In head-holding Bakelants style
A stage very similar to the stage-before-last, with a large break containing quality (but no GC contenders) managing to stay away for the second half of the race (due to there being no GC contenders). This time it was the Portugese Rui Costa of Movistar, managing what Julien Simon could not: to stay away and hold off all chasers. Costa’s attack was well planned and used the climb up to Col de Manse to string out the lead bunch. On this day he was just too strong for Kloden, Riblon, Coppel, Hansen, Voeckler, and the rest. As always I was excited to see Blel Kadri in there making moves, but once again no stage win for France. Rien pour la patrie yet this Tour. Meanwhile Daryl Impey of South Africa and Kenya-born Chris Froome have worn the maillot jaune. It’s a funny world.
Here’s Costa on his ride:
Can’t imagine what it’s like to be all on your own out there, on the way to a stage victory.
Kadri and Marino on their too-early break. Kadri needs to get better about reading the race — he’s always up for a fight, just never at the right time!
The minor drama of the GC contenders in the final kilometres will probably come to nothing. It seems Contador fell on the descent (previewed as highly dangerous), and Froome was off his bike as well. Did the others speed up? Meaning Valverde, Mollema, Rodriguez, Quintana, and Kreuziger. Did they wait? Live report from letour.fr says they waited (I’d already blamed Mollema for speeding because of the Valverde incident in stage 14), but after Porte — tireless, tireless Richie Porte! — led Froome and Contador back up to the bunch, Contador flashed a sarcastic thumbs up:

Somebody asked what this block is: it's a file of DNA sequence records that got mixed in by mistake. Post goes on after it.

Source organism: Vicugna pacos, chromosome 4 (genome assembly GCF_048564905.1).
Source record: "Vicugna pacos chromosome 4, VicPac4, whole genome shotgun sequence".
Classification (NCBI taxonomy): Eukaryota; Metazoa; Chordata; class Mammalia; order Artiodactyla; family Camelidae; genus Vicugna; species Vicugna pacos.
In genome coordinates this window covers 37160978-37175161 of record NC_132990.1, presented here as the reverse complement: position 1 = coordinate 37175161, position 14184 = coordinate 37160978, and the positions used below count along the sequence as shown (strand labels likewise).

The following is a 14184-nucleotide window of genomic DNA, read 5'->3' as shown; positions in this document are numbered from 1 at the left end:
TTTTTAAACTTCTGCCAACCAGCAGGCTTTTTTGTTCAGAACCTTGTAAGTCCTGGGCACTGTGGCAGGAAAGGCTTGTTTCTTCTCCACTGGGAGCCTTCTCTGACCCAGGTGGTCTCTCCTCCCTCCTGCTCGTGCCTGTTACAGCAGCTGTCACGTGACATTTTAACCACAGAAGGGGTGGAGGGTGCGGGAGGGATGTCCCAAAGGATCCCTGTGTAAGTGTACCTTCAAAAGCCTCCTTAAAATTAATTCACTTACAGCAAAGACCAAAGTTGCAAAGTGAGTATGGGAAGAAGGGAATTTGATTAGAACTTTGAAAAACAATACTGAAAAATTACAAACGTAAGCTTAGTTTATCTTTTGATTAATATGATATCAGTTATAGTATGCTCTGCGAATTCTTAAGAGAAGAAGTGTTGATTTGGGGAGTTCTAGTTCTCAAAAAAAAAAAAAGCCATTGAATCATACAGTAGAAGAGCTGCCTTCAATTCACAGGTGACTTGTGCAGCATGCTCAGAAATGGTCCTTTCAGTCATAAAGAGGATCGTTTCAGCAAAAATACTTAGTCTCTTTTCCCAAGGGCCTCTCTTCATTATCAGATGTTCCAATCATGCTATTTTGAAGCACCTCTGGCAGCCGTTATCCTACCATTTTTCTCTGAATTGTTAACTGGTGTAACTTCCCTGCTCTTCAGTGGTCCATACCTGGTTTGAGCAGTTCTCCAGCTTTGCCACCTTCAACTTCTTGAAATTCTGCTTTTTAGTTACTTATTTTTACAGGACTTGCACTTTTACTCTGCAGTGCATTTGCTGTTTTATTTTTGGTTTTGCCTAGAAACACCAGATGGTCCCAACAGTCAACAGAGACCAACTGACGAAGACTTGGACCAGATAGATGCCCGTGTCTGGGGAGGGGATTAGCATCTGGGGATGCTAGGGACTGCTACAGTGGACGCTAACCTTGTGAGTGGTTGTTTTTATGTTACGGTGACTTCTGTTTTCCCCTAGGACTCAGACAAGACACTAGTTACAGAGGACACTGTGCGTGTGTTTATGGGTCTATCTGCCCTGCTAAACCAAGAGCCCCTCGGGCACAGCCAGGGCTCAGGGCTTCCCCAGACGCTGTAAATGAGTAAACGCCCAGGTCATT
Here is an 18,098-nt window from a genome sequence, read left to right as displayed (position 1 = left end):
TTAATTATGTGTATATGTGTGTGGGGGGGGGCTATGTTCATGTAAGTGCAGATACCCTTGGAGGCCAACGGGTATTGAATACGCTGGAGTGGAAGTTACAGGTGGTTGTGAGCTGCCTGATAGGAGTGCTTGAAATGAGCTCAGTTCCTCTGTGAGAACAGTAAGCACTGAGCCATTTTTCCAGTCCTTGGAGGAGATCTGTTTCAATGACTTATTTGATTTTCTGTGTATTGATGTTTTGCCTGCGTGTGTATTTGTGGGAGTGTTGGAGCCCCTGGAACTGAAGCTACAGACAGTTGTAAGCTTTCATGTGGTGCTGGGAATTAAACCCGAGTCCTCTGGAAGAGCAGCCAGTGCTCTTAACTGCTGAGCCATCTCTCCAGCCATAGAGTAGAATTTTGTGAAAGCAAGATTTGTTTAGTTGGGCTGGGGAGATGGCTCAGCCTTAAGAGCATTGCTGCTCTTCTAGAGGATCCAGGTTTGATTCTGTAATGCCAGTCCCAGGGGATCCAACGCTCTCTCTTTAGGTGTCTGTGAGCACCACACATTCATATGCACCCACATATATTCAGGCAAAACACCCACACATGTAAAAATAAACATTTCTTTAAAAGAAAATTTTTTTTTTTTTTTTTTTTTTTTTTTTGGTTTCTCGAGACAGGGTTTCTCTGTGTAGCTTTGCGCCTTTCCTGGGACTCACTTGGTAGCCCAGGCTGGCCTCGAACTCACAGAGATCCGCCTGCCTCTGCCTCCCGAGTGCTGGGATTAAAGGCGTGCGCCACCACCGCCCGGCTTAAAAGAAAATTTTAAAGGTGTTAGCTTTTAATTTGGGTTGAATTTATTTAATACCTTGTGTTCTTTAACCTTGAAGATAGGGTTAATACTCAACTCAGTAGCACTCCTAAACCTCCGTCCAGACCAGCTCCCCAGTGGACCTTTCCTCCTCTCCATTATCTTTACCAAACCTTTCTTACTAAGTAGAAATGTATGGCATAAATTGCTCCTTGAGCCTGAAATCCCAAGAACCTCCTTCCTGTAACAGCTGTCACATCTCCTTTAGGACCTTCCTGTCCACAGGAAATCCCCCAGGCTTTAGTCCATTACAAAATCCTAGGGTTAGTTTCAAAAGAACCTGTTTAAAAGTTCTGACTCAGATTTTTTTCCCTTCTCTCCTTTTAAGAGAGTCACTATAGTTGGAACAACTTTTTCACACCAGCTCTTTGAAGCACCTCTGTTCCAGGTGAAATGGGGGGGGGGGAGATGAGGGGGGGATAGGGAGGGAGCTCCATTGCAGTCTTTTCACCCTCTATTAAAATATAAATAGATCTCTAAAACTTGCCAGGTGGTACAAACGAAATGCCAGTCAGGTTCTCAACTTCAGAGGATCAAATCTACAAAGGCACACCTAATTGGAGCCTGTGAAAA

At first I thought this was Latin solidarity since surely they’d heard Costa had just won the stage, but I like even better the attitude displayed. These guys aren’t buddies. Contador had attacked, nominally, four times in the final 10 km or so, so absolutely no avail. I’m hoping he’ll prove to be the rival that Froome needs to be great this coming week, although not if Froome is going to be a wuss.
The post-race squabbling is inevitable but is it really such a big deal this time? Costa’s ride was fair and square, and the GC changes only for Ten Dam, who falls a spot as Quintana gains 5th overall, and there will be bigger pain in the days to come. And unlike Valverde suffering the bad luck of a flat in stage 14, no one’s hopes for the Tour were destroyed today. Congrats, Movistar.